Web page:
NeuroMetrix Inc. (NSDQ:NURO) cut its third-quarter losses by 62 percent, but the nerve testing equipment maker also saw Q3 sales drop significantly.
The Waltham, Mass.-based firm recorded a loss of $3.4 million, or 15 cents per diluted share, on sales of $3.4 million during the three months ended Sept. 30. That beat a loss of $9.3 million, or 57 cents per diluted share, on higher sales of $6.3 million during the same period last year.
The company said the Jan. 1, 2010 change in Medicare reimbursement for "nerve conduction studies using pre-configured electrodes," like those used with its NC-stat nerve testing devices, contributed to the top-line decline. Electrode pricing dropped 23 percent and the number of electrodes used per patient study dropped 35 percent in year-over-year comparisons, according to the company.
NeuroMetrix was able to cut its operating expenses by more than $800,000, most of that coming from a drop of almost $500,000 in general and administrative expenses. CEO Dr. Shai Gozani said the company is implementing the strategy it mapped out after its tough second quarter, when the company laid off 25 workers, reorganized its sales force and tabled the development of its Ascend anesthesia device. The company said cash used in operations during Q3 was reduced to $2.7 million, an improvement" of $1.6 million, or 37 percent, from the preceding quarter.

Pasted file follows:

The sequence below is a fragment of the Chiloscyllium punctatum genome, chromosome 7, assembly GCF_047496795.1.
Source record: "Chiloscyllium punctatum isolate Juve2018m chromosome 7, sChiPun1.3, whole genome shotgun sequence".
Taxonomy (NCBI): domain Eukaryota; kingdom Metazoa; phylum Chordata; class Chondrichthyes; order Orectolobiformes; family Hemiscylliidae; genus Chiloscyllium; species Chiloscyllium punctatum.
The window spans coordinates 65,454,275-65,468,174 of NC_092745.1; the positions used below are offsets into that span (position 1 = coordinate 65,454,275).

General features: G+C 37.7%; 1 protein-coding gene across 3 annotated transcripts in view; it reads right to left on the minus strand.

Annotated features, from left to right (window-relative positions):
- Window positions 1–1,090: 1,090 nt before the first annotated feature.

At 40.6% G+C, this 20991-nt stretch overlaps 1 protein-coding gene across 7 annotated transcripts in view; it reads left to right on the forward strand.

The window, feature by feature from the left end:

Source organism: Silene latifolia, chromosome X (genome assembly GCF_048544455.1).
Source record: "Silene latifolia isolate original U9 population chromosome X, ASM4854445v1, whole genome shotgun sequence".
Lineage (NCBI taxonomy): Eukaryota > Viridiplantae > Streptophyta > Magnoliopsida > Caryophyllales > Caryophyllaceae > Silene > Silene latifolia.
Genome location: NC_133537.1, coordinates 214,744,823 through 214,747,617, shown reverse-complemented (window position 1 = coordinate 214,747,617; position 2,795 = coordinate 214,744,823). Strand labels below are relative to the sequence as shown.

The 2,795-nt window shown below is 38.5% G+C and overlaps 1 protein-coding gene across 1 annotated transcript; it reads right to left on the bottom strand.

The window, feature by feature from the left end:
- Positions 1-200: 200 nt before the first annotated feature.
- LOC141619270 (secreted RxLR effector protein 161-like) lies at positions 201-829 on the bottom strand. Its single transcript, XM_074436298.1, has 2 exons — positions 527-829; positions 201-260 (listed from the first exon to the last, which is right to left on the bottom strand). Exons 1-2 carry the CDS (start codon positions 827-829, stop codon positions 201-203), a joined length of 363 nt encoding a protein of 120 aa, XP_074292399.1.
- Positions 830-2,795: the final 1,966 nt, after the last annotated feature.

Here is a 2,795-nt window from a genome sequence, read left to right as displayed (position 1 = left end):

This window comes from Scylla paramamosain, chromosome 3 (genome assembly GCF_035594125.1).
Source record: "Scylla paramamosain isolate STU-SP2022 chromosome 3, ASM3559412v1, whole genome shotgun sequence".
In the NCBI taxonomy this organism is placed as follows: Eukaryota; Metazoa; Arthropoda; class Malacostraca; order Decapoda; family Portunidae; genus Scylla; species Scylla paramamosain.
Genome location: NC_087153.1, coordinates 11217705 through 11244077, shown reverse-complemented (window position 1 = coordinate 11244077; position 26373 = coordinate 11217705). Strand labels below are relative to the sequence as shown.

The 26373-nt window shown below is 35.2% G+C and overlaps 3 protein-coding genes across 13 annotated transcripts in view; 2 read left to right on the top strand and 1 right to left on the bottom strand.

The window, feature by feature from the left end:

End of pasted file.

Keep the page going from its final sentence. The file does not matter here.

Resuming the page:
Gozani said the company is streamlining its product offering, "shifting to a hybrid direct/distribution sales model combining a core of direct plus independent sales representatives" that only sell the company’s Advance NCS/EMG devices. The company now has coverage for the devices in 70 percent of physician offices and 50 percent of specialty territories in the U.S. market and its clinical support staff is close to fully staffed, he said.
NeuroMetrix also re-focused R&D resources on supporting the Advance NCS/EMG platform and it is converting the NC-stat device into "a rapid, low cost point-of-care test for diabetic peripheral neuropathy," Gozani said in prepared remarks.
NeuroMetrix, which has been losing money several consecutive quarters, received a de-listing warning from the NASDAQ stock exchange in September if it can’t get its stock price back above $1 per share.
Two weeks ago, Deerfield Management and general partner James Flynn sold off another chunk of the company, paring their stake by 64 percent.
The company’s shares were trading at 52 cents in moring trading, down about 1.9 percent for the day.